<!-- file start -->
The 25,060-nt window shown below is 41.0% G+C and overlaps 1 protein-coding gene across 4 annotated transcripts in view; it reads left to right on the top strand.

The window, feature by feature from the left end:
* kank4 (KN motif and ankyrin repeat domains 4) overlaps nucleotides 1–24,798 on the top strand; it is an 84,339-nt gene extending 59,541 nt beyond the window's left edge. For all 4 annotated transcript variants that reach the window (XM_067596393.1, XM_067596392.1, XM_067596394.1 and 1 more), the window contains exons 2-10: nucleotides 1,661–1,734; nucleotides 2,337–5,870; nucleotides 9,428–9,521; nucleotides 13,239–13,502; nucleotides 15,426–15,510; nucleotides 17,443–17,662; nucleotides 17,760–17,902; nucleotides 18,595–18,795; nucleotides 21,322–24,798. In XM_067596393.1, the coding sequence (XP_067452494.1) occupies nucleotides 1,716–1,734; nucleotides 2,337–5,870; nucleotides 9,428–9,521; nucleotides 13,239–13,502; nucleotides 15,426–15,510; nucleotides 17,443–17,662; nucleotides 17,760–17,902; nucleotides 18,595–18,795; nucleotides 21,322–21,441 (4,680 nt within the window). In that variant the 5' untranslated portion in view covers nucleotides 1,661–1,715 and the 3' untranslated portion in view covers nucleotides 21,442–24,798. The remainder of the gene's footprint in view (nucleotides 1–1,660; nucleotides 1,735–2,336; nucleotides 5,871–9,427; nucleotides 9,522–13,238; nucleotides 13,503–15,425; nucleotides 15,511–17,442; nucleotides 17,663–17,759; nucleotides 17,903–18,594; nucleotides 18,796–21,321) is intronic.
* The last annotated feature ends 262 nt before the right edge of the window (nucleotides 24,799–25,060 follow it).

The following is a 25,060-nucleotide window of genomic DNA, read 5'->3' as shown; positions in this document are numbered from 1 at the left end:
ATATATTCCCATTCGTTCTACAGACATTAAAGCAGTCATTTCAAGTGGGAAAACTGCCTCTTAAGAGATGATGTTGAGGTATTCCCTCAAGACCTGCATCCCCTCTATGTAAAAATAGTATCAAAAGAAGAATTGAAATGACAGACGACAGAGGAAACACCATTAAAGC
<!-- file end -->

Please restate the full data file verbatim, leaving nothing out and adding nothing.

The 25,060-nt window shown below is 41.0% G+C and overlaps 1 protein-coding gene across 4 annotated transcripts in view; it reads left to right on the top strand.

The window, feature by feature from the left end:
* kank4 (KN motif and ankyrin repeat domains 4) overlaps nucleotides 1–24,798 on the top strand; it is an 84,339-nt gene extending 59,541 nt beyond the window's left edge. For all 4 annotated transcript variants that reach the window (XM_067596393.1, XM_067596392.1, XM_067596394.1 and 1 more), the window contains exons 2-10: nucleotides 1,661–1,734; nucleotides 2,337–5,870; nucleotides 9,428–9,521; nucleotides 13,239–13,502; nucleotides 15,426–15,510; nucleotides 17,443–17,662; nucleotides 17,760–17,902; nucleotides 18,595–18,795; nucleotides 21,322–24,798. In XM_067596393.1, the coding sequence (XP_067452494.1) occupies nucleotides 1,716–1,734; nucleotides 2,337–5,870; nucleotides 9,428–9,521; nucleotides 13,239–13,502; nucleotides 15,426–15,510; nucleotides 17,443–17,662; nucleotides 17,760–17,902; nucleotides 18,595–18,795; nucleotides 21,322–21,441 (4,680 nt within the window). In that variant the 5' untranslated portion in view covers nucleotides 1,661–1,715 and the 3' untranslated portion in view covers nucleotides 21,442–24,798. The remainder of the gene's footprint in view (nucleotides 1–1,660; nucleotides 1,735–2,336; nucleotides 5,871–9,427; nucleotides 9,522–13,238; nucleotides 13,503–15,425; nucleotides 15,511–17,442; nucleotides 17,663–17,759; nucleotides 17,903–18,594; nucleotides 18,796–21,321) is intronic.
* The last annotated feature ends 262 nt before the right edge of the window (nucleotides 24,799–25,060 follow it).

The following is a 25,060-nucleotide window of genomic DNA, read 5'->3' as shown; positions in this document are numbered from 1 at the left end:
ATATATTCCCATTCGTTCTACAGACATTAAAGCAGTCATTTCAAGTGGGAAAACTGCCTCTTAAGAGATGATGTTGAGGTATTCCCTCAAGACCTGCATCCCCTCTATGTAAAAATAGTATCAAAAGAAGAATTGAAATGACAGACGACAGAGGAAACACCATTAAAGC